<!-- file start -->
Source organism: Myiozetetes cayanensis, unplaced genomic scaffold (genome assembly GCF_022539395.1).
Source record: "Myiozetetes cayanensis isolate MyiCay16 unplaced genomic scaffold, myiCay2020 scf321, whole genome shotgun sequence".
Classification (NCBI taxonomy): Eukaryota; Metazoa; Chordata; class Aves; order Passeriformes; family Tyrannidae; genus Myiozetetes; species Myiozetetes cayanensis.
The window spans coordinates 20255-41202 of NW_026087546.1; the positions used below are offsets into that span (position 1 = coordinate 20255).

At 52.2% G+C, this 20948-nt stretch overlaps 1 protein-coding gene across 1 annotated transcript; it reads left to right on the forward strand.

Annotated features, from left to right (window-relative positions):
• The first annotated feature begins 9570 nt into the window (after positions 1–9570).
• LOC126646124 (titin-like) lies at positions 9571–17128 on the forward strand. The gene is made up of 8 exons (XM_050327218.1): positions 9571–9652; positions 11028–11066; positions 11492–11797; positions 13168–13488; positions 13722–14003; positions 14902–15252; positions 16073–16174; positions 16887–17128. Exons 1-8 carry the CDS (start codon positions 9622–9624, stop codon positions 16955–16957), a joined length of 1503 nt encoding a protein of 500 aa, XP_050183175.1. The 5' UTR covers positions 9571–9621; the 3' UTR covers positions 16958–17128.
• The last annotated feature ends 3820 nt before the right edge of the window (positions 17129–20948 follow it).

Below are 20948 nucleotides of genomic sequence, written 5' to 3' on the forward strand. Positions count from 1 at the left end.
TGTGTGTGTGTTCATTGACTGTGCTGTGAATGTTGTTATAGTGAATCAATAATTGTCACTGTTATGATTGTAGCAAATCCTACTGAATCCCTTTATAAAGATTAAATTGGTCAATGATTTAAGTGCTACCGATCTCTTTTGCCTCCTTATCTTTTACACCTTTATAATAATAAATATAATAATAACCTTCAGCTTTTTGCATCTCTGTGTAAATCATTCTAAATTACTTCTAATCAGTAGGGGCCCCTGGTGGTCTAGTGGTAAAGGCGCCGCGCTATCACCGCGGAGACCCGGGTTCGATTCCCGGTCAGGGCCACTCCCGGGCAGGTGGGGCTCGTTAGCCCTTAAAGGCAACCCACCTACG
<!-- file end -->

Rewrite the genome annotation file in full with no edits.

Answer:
Source organism: Myiozetetes cayanensis, unplaced genomic scaffold (genome assembly GCF_022539395.1).
Source record: "Myiozetetes cayanensis isolate MyiCay16 unplaced genomic scaffold, myiCay2020 scf321, whole genome shotgun sequence".
Classification (NCBI taxonomy): Eukaryota; Metazoa; Chordata; class Aves; order Passeriformes; family Tyrannidae; genus Myiozetetes; species Myiozetetes cayanensis.
The window spans coordinates 20255-41202 of NW_026087546.1; the positions used below are offsets into that span (position 1 = coordinate 20255).

At 52.2% G+C, this 20948-nt stretch overlaps 1 protein-coding gene across 1 annotated transcript; it reads left to right on the forward strand.

Annotated features, from left to right (window-relative positions):
• The first annotated feature begins 9570 nt into the window (after positions 1–9570).
• LOC126646124 (titin-like) lies at positions 9571–17128 on the forward strand. The gene is made up of 8 exons (XM_050327218.1): positions 9571–9652; positions 11028–11066; positions 11492–11797; positions 13168–13488; positions 13722–14003; positions 14902–15252; positions 16073–16174; positions 16887–17128. Exons 1-8 carry the CDS (start codon positions 9622–9624, stop codon positions 16955–16957), a joined length of 1503 nt encoding a protein of 500 aa, XP_050183175.1. The 5' UTR covers positions 9571–9621; the 3' UTR covers positions 16958–17128.
• The last annotated feature ends 3820 nt before the right edge of the window (positions 17129–20948 follow it).

Below are 20948 nucleotides of genomic sequence, written 5' to 3' on the forward strand. Positions count from 1 at the left end.
TGTGTGTGTGTTCATTGACTGTGCTGTGAATGTTGTTATAGTGAATCAATAATTGTCACTGTTATGATTGTAGCAAATCCTACTGAATCCCTTTATAAAGATTAAATTGGTCAATGATTTAAGTGCTACCGATCTCTTTTGCCTCCTTATCTTTTACACCTTTATAATAATAAATATAATAATAACCTTCAGCTTTTTGCATCTCTGTGTAAATCATTCTAAATTACTTCTAATCAGTAGGGGCCCCTGGTGGTCTAGTGGTAAAGGCGCCGCGCTATCACCGCGGAGACCCGGGTTCGATTCCCGGTCAGGGCCACTCCCGGGCAGGTGGGGCTCGTTAGCCCTTAAAGGCAACCCACCTACG